Excerpted from: Myths and Realities of Public Land Leasing: Canberra and Hong Kong (Land Lines Article)
Hong Kong's government...provides public officials with generous remuneration and fringe benefits to reduce the temptation of corruption.
This demonstrates that, in designing a public leasehold system, a government must consider...
...the need for a system of checks and balances to prevent opportunism or political maneuvering.
[The] issue of competition is particularly important for developing economies where local governments are eager to attract investment. They may be willing to compromise by collecting a smaller amount of land premiums and rent from both domestic and foreign land investors
. <--- exemptions, favoritism, Economic Development Zones.
The use of land as a source of public funds may require some level of inter- or intra-regional cooperation
to prevent developers from playing one government against another.
LAND SPECULATION AND LAND VALUE INCREASES (INCREASED REVENUES) DUE TO ARTIFICIAL SCARCITY
In Hong Kong the government's reliance on land revenues as a source of public funds presents another problem:
...its financial interest in land conflicts with its public role in stabilizing land prices.
The government has relied heavily on initial land premiums because demanding premiums from lessees during lease renewals has proven to be politically difficult
In addition, the assembly of land rights for land redevelopment involves high negotiation costs
because most land leases in Hong Kong have multiple leaseholders. These high costs deter private developers from undertaking land redevelopment
by acquiring lease rights and modifying contract conditions. As a result, the government is unable to utilize this method fully to recoup land value. As for the land rent, before 1997 the amount of annual rent paid by lessees was fixed and bore no relationship with increases in land value
These difficulties have encouraged the government to retain land value at the beginning of the lease
. <-- Value fixing
Yet, this method can work only if officials lease land slowly to private developers
. <--- Control of supply
A rapid disposition of land when its value is low would impede the government's ability to recoup land value in the future.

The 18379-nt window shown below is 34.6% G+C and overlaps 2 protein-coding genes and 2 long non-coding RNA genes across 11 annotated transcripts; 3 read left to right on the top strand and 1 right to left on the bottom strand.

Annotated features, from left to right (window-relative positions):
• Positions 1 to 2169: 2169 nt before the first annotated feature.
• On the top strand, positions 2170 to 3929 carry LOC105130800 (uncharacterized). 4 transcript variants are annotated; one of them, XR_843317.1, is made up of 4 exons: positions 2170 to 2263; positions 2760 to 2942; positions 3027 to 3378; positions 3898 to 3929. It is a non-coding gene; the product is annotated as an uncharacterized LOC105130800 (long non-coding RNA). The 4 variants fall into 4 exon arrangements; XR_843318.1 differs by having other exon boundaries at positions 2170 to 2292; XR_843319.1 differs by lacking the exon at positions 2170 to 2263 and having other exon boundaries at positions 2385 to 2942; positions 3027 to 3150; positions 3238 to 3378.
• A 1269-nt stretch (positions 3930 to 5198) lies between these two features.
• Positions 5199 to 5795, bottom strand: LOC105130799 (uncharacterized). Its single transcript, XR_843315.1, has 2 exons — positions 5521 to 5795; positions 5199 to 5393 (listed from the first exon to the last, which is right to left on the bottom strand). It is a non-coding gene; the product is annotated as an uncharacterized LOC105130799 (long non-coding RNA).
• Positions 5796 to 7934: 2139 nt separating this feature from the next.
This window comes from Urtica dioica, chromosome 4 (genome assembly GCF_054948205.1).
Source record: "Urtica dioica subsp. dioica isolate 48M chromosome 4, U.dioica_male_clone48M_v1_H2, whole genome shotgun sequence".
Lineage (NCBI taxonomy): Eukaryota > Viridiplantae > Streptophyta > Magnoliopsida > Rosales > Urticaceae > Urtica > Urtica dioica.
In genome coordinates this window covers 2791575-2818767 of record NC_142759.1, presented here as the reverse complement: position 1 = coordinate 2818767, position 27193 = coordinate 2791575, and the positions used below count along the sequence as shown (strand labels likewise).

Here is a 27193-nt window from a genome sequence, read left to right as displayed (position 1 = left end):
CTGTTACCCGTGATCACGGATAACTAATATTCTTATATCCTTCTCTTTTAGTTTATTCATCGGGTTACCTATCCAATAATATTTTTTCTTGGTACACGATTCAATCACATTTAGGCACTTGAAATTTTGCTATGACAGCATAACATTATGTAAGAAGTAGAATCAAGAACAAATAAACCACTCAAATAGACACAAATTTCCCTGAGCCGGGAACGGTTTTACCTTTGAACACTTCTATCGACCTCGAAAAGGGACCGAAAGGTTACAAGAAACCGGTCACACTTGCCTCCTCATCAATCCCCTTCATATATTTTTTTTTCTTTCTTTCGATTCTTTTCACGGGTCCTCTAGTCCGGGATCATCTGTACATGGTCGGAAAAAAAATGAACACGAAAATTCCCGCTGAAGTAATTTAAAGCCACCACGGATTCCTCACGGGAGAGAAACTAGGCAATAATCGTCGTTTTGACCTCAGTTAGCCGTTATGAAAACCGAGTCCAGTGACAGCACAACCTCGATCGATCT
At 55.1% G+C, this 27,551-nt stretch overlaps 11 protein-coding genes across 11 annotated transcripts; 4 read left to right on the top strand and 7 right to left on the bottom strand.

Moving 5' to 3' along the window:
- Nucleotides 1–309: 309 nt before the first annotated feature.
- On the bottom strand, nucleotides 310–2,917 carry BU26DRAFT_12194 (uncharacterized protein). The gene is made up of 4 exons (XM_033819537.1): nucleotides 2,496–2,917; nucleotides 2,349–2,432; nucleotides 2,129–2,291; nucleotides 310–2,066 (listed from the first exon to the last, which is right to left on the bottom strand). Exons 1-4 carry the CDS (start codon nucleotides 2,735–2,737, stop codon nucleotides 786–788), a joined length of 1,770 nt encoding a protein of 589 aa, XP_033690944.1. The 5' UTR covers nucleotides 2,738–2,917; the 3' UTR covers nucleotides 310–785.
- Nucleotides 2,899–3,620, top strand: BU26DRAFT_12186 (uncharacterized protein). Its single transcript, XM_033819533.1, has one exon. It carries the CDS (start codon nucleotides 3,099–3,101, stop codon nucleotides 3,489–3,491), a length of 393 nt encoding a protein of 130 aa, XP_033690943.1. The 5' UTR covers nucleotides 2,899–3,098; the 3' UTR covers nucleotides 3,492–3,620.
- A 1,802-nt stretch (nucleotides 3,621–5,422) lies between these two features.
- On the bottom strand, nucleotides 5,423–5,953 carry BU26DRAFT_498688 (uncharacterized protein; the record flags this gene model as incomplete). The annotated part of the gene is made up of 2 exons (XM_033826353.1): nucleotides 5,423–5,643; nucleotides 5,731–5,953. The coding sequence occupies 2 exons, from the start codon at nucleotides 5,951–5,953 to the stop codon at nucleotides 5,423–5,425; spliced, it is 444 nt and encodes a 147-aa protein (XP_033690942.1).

Restrictions on land supply, however, have encouraged private land banking and property speculation, leading to high land and property prices and making Hong Kong one of the world's most expensive cities.
Officials of other countries could avoid this problem by relying more on lease renewals, contract modifications and the annual land rent than on the initial assignment of leases to capture land value. The plausibility of doing so, however, remains an empirical question. The experiences of Hong Kong suggest that such an attempt could encounter strong public resistance and high negotiation costs.
ZONING LAWS AND MANDATORY DEVELOPMENT PROVISIONS
(not just natural "encouragement" by virtue of the tax)
In principle, public leasehold systems allow the government to manage urban growth by incorporating land use regulations into land leases. If lessees do not develop their land according to the lease provisions, the government has the right to take back the land
, a contractual right not available to the government when land is privately owned.
To take full advantage of this special land right, the government must be capable of enforcing the contractual agreements. Despite having the ability to repossess land, there is no evidence to show that enforcement costs under public leasehold systems are lower than those found under freehold systems
In Hong Kong...the government incorporates land use regulations into land contracts as conditions at the beginning of the lease. Unless lessees initiate a lease modification, these conditions will remain until the lease expires, which could be as long as 50 years in Hong Kong (and 99 years in Canberra).
The difficulties that Canberra and Hong Kong face in leasing public land show that...
...leasehold systems in and of themselves do not resolve land management problems
This does not mean, however, that leasing is not a viable means to manage land. In Hong Kong, the government retains a large portion of increased land value for public infrastructure investment. Canberra's public leasehold system enables the government to obtain low-cost land for building the Australian capital.
The important lesson is that...
...policymakers should not set unrealistic expectations on what public leasehold systems can achieve.
Failure to deliver their promises could frustrate a well-intended reform and bring the effort to a halt.
Because no land tenure system is perfect,
...the debate should not focus on the choice between leasehold and freehold systems. They are not mutually exclusive.
Instead, future research should concentrate on designing specific institutions according to...
...different political, economic and social contexts...
...to minimize problems associated with both systems.